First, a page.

We all have that unconditional offer of a loving relationship with our Creator God through the person of Jesus Christ. Through Him, we are promised eternal belonging, enduring identity and divinely endowed purpose. That purpose – to be in loving relationship with God himself – is what so often alludes us amidst the haze of our failed self-actualization.

It is this divinely endowed purpose that the great thinker and writer St. Augustine referred to when he so powerfully wrote: “O’ God, you made us for yourself and our hearts are restless until they find their rest in you.”

Like Marty, perhaps we need to make peace with the reality that we cannot ultimately control our environment or our circumstances – at work or anywhere else.

However, we have the incredible offer of flourishing through a relationship with God amidst the volatility of a broken world.

God himself came into the world – as Jesus Christ – to die on a cross for you, to give you the forgiveness you don’t deserve, the relationship you so deeply yearn for and the flourishing your heart seeks after.

As you approach the challenges, successes and opportunities at work that 2019 brings, remember: The key to flourishing in the 21st century workplace begins by understanding that true flourishing cannot be achieved in the 21st century workplace.

Our only hope for true flourishing is through relationship with Jesus Christ. Once we step into this relationship, we are freed to embrace challenges, enjoy successes and endure failures at work, secure in the assurance that our belonging, significance and purpose are anchored in the loving heart of God.

Article By Max Jeganathan

This article was originally published by Salt&Light on November 14, 2018.

 

http://www.rzim.org/

Joyce Meyer – A Happy Heart Is Good Medicine

 

A happy heart is good medicine and a joyful mind causes healing, but a broken spirit dries up the bones. — Proverbs 17:22 (AMPC)

Adapted from the resource Power Thoughts Devotional – by Joyce Meyer

The more I ponder it, the more amazed I am that I can immediately increase or decrease my joy and the joy of others by simply choosing to say good things.

Joy is vital! Nehemiah 8:10 tells us joy is our strength. No wonder the devil works overtime trying to do anything he can to diminish our joy. Don’t sit by and let it happen to you. Fight the good fight with faith-filled words, releasing joy into the very atmosphere you are in.

Jesus came to bring good news and glad tidings of great joy, to overcome evil with good. He wants you to be as committed as He is to finding and magnifying the good in everything. Do yourself a favor and say something good!

Prayer Starter: Father, Help me to focus on the good things in life today and choose to live with joy. Let me also use my words to be a source of joy to others. In Jesus’ Name, Amen.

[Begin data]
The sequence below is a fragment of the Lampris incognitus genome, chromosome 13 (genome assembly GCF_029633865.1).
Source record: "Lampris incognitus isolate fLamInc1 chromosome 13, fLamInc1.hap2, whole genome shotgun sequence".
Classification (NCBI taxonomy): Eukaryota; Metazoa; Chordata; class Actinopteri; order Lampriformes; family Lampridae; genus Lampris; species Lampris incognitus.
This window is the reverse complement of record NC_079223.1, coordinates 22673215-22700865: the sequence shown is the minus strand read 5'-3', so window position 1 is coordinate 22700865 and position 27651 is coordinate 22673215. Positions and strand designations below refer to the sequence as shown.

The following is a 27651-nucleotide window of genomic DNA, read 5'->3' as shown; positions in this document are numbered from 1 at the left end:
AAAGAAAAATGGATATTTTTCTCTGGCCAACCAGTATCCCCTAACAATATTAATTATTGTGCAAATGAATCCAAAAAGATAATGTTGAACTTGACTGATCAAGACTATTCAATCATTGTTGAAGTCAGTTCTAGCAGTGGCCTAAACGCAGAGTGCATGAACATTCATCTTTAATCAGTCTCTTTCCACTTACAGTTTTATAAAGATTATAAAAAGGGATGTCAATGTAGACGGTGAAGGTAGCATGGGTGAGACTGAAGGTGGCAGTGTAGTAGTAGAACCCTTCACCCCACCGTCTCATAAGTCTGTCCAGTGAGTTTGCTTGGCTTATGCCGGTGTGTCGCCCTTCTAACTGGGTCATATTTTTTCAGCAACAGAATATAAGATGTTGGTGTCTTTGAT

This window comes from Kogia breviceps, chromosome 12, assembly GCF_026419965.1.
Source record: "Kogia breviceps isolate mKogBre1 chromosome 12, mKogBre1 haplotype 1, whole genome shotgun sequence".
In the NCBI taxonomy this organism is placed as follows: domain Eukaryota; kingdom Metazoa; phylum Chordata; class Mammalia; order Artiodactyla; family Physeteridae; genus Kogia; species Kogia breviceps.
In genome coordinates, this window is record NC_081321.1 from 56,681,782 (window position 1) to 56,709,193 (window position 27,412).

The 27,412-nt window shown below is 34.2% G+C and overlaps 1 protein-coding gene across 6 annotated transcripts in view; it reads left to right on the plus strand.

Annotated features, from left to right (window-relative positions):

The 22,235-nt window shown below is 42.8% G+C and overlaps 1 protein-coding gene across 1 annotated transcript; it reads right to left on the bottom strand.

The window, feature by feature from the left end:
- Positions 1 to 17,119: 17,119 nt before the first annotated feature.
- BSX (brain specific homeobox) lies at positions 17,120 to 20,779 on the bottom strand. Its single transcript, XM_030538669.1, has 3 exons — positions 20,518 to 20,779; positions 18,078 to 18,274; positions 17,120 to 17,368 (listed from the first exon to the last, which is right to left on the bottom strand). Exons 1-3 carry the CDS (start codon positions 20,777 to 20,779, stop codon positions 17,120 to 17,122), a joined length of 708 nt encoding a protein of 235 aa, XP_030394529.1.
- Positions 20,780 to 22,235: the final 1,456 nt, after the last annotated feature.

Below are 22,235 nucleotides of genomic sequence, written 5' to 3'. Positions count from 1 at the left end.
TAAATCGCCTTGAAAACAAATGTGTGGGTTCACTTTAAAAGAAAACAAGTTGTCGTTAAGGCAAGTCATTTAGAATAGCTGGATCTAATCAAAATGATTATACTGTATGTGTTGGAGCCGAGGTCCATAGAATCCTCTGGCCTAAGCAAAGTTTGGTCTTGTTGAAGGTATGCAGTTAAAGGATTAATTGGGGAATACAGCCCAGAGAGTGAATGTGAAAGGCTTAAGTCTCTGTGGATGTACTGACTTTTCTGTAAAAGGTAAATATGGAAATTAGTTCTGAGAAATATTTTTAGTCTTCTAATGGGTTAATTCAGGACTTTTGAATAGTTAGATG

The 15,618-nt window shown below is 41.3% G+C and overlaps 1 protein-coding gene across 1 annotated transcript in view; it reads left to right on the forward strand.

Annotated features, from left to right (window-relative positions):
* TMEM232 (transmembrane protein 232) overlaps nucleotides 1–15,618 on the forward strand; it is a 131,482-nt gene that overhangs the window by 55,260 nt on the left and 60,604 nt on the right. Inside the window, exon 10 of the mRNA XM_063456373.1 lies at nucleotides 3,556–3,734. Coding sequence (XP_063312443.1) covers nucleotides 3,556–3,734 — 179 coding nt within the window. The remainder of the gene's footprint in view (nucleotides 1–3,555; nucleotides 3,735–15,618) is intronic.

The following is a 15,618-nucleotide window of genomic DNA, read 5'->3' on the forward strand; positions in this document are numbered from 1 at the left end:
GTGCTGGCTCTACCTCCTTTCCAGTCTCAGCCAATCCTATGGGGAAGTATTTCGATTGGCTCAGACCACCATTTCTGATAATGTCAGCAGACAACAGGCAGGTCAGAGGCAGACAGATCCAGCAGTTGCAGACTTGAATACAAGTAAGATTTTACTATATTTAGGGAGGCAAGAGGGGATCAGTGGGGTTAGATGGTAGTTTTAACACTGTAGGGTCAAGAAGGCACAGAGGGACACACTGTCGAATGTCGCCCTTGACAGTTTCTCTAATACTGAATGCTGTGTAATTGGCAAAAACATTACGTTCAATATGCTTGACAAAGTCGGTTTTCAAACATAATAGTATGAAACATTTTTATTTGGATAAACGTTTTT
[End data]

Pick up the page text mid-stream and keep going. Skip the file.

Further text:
http://www.joycemeyer.org

Campus Crusade for Christ; Bill Bright – He Can Help!

 

“O my people, trust Him all the time. Pour out your longings before Him, for He can help!” (Psalm 62:8).

“I have no faith in this matter,” a minister said to an evangelist, “but I see it is in the Word of God and I am going to act on God’s Word no matter how I feel.”

The evangelist smiled. “Why, that is faith!” he said.

The Word of God is the secret of faith. “Faith cometh by hearing, and hearing by the Word of God.” We do not attain or achieve faith, we simply receive it as we read God’s Word.

Many a child of God is failing to enjoy God’s richest blessings in Christ because he fails to receive the gift of faith. He looks within himself for some quality that will enable him to believe, instead of “looking unto Jesus, the author and finisher of our faith.”

In the words of an anonymous poem published by War Cry:

He does not even watch the way.
His father’s hand, he knows,
Will guide his tiny feet along
The pathway as he goes
A childlike faith! A perfect trust!
God grant us today,
A faith that grasps our Father’s hand
And trusts Him all the way.

Bible Reading: Psalm 62:1-7

TODAY’S ACTION POINT: I will be wise in the ways of God today by looking for help from the One whom I know I can trust.

 

http://www.cru.org

Max Lucado – Your Uniqueness Shows Who God Is

 

Listen to Today’s Devotion

The Bible says that each person is given something to do that shows who God is!  (1 Corinthians 12:7 MSG).  When God gives an assignment, he also gives the skill.  Look at your life.  What do you consistently do well?  What do you love to do?  And what do others love for you to do?

So much for the excuse, I don’t have anything to offer…or… I can’t do anything.  And enough of its arrogant opposite, I have to do everything!  Imitate the apostle Paul who said, “Our goal is to stay within the boundaries of God’s plan for us” (2 Corinthians 10:13 NLT).

So extract your uniqueness.  “Kindle afresh the gift of God which is in you!” (2 Timothy 1:6 NASB). And do so to make a big deal out of God!

Read more Cure for the Common Life

For more inspirational messages please visit Max Lucado.

 

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Denison Forum – Mario Lopez criticized for transgender remarks: A Christian response to cultural backlash

Mario Lopez first became famous for his role as A.C. Slater on the show Saved by the Bell. He has since carved out a solid career as the co-host of Access Hollywood and is a go-to for many people on understanding Hollywood trends as a result.

However, after comments he made in June on The Candace Owens Show resurfaced, Lopez has been in the news for a very different reason.

While on the show, Owens brought up the trend among many celebrities to allow their children to pick their own gender.

Lopez responded: “Look, I’m never one to tell anyone how to parent their kids . . . But at the same time . . . if you’re three years old and you’re saying you’re feeling a certain way, or you think you’re a boy or a girl, whatever the case may be, I just think it’s dangerous as a parent to make that determination then.”

He went on to say, “I think parents need to allow their kids to be kids, but at the same time, you got to be the adult in the situation. . . . I think the formative years is when you start having those discussions and really start making these declarations.”

LGBTQ+ backlash

As one might expect, many in the LGBTQ+ community were quick to decry the Access Hollywood host’s comments.

Queer Eye co-host Karamo Brown spoke for many in that community when he remarked that he was “disappointed” by what he’d read. Brown said that, while he disagreed with those who thought Lopez should lose his job for the remarks, the host “should be given the opportunity to learn why his comments are harmful to trans youth and their parents.”

Others were less measured.

Out magazine’s executive editor Raquel Willis wrote, “Transphobic parents are the danger not children being their truest selves.”

And while Lopez has since apologized for the remarks, calling his comments “ignorant and insensitive,” he should not have been terribly surprised by the backlash.

Continue reading Denison Forum – Mario Lopez criticized for transgender remarks: A Christian response to cultural backlash